‘They’re completely overt,’ he said. ‘They’re supposed to identify themselves as U.S. service members.’
The account by the intelligence official implies something a bit different, calling it a “clandestine operation.” The men were not in their uniforms, but according to the senior official; if they were detained they’d be able to declare their status as American soldiers, so that in the official’s words, “somebody could get them the hell out of there.” It eventually took the ambassador to Ethiopia, the State Department, and Central Command commander, (now-retired) Admiral William Fallon, to free them. The incident led to African intelligence operations in the specific area to become public and compromised. Everything from notepads, military-related items and papers, was scooped up by the Ethiopian government, according to the State Department. An intelligence official quoted in the Army Times article stated:
‘It was like amateur hour, this team that got rolled up,’ the intelligence official said. ‘There was information that they had that they should not have been carrying … It gave away techniques and procedures that we couldn’t afford to do, because we knew at that time that al-Qaida was building up its capability in Somalia and that was why we were trying damn hard to get into Somalia with really sensitive collection.’
The event which transpired between March 2007 and March 2008, depending on who one talks to (again), may have set the operations back in the horn of Africa for years. That is until now. A quick timeline of events show an escalation between the summer of 2009 to roughly the present:
• On Sept. 14, 2009, a U.S. special operations helicopter raid killed Saleh Ali Saleh Nabhan, a senior al-Qaida in East Africa figure.
• On April 19, 2011, the U.S. captured Somali national and al-Shabaab member Ahmed Abdulkadir Warsame, 25, as he crossed the Gulf of Aden on a ship to Yemen from Somalia. The U.S. held Warsame, who allegedly has links to Yemen’s al-Qaida branch, for two months on a Navy ship before flying him to the U.S.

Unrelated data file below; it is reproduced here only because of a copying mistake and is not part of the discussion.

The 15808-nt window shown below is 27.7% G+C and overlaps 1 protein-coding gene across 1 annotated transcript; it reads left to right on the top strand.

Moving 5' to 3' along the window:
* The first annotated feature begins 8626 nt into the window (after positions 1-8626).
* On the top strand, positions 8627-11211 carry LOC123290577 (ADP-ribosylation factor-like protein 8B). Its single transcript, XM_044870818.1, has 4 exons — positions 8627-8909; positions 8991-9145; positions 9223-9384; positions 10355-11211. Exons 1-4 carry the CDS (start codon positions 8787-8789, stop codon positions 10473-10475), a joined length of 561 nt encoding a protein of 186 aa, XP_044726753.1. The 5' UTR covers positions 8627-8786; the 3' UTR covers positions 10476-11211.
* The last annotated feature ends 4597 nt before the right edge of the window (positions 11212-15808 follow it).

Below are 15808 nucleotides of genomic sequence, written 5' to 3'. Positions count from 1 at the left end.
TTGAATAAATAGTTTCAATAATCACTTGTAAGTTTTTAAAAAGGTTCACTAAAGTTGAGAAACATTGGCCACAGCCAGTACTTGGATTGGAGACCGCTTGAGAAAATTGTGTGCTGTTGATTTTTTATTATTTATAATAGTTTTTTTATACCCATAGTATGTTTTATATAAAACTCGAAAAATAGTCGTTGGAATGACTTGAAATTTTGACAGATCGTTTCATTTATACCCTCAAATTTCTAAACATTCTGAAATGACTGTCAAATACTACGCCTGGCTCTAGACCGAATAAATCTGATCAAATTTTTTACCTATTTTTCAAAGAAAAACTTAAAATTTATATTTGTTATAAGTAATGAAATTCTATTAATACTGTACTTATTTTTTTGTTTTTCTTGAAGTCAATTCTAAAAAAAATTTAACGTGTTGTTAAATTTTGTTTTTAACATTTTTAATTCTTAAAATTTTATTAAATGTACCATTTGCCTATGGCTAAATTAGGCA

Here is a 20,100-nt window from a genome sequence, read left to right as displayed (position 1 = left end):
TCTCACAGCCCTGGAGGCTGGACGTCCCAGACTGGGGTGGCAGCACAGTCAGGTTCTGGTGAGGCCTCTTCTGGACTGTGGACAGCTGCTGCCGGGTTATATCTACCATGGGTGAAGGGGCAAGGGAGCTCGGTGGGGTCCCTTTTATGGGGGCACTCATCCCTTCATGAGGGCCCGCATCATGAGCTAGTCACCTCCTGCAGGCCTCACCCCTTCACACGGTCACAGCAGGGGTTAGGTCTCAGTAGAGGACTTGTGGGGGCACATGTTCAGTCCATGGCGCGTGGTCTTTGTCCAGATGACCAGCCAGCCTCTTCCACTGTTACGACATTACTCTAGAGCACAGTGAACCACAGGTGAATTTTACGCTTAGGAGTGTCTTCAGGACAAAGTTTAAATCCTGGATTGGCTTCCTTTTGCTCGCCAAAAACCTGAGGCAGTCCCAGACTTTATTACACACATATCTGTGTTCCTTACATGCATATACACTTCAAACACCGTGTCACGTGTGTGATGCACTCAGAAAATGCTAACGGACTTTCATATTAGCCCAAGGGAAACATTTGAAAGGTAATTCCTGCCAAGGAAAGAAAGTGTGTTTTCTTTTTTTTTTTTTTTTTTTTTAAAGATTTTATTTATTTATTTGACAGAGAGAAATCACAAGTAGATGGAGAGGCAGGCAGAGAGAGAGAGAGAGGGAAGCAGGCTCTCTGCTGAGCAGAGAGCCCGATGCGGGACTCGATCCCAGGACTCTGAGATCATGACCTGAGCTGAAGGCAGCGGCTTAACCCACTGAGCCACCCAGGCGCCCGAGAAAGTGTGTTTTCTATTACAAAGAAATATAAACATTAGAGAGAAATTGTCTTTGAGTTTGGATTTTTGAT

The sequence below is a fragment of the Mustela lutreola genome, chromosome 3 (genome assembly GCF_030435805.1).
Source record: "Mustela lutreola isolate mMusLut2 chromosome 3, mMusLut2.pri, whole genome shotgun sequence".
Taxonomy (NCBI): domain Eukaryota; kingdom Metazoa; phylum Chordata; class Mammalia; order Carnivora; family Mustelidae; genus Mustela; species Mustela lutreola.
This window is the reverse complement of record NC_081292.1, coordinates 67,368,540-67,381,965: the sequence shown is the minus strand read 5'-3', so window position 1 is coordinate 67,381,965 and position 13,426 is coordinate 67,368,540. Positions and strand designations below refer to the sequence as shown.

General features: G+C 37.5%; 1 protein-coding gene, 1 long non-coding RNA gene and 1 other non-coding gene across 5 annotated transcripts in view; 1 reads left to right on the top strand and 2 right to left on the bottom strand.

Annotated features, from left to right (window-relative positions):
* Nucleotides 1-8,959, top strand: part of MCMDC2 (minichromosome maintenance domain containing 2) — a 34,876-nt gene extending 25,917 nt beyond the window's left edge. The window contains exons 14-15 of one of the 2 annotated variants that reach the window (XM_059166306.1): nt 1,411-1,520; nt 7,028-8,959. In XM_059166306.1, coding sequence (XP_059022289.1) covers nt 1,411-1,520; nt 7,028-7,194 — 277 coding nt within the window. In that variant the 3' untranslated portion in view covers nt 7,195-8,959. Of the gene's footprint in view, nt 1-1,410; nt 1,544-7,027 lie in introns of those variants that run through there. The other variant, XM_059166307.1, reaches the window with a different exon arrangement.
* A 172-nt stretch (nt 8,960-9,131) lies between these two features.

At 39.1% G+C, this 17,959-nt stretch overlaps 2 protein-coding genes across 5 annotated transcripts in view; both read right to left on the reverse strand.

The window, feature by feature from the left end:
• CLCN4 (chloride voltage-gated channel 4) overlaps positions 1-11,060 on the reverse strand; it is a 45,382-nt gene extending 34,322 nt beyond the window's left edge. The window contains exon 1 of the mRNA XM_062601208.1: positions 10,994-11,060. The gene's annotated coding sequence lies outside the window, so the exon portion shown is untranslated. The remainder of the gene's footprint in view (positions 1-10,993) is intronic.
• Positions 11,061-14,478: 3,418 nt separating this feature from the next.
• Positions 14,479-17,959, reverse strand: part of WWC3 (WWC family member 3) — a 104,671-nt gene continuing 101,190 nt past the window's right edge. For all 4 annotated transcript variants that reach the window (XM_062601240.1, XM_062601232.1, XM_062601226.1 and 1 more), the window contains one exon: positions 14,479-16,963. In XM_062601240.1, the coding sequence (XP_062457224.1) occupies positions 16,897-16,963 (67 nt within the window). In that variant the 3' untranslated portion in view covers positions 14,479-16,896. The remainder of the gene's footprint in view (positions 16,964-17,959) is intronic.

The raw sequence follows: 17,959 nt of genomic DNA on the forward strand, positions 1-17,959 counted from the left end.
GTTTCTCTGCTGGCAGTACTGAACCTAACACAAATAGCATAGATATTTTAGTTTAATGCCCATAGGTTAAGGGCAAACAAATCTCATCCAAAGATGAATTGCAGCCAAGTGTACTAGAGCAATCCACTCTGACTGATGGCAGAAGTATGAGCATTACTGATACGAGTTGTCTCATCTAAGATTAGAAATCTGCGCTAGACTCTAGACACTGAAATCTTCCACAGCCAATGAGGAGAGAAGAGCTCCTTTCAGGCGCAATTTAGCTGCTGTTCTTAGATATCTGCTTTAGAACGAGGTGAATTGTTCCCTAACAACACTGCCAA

• On June 7, TFG [Transitional Federal Government] forces killed Harun Fazul, the most-wanted al-Qaida figure in East Africa, when he mistook their roadblock in Mogadishu for an al-Shabaab position.
• On June 23, U.S. drones struck al-Shabaab targets near Kismayo.
• On July 6, there were reports of airstrikes in Lower Juba, the southernmost region of Somalia, according to the website SomaliaReport.com.
• In early August, under increasing military pressure from the TFG [Transitional Federal Government] forces backed up by 9,000 African Union peacekeepers from Uganda and Burundi, al-Shabaab announced its withdrawal from Mogadishu.
• On Sept. 15, there were more airstrikes on an al-Shabaab training camp in Taabta in Lower Juba, according to SomaliaReport.com.
• On Sept. 21, The Washington Post and The Wall Street Journal reported that the U.S. is building a “ring of secret drone bases” including facilities in Ethiopia, the Seychelles and “the Arabian Peninsula.”
• On Sept. 23, airstrikes hit al-Shabaab’s main camp at the Kismayo airport.
• On Oct. 4, an al-Shabaab truck bomb killed an estimated 65 people in Mogadishu.
Read “The Secret War in Africa” series at the Military Times [Here]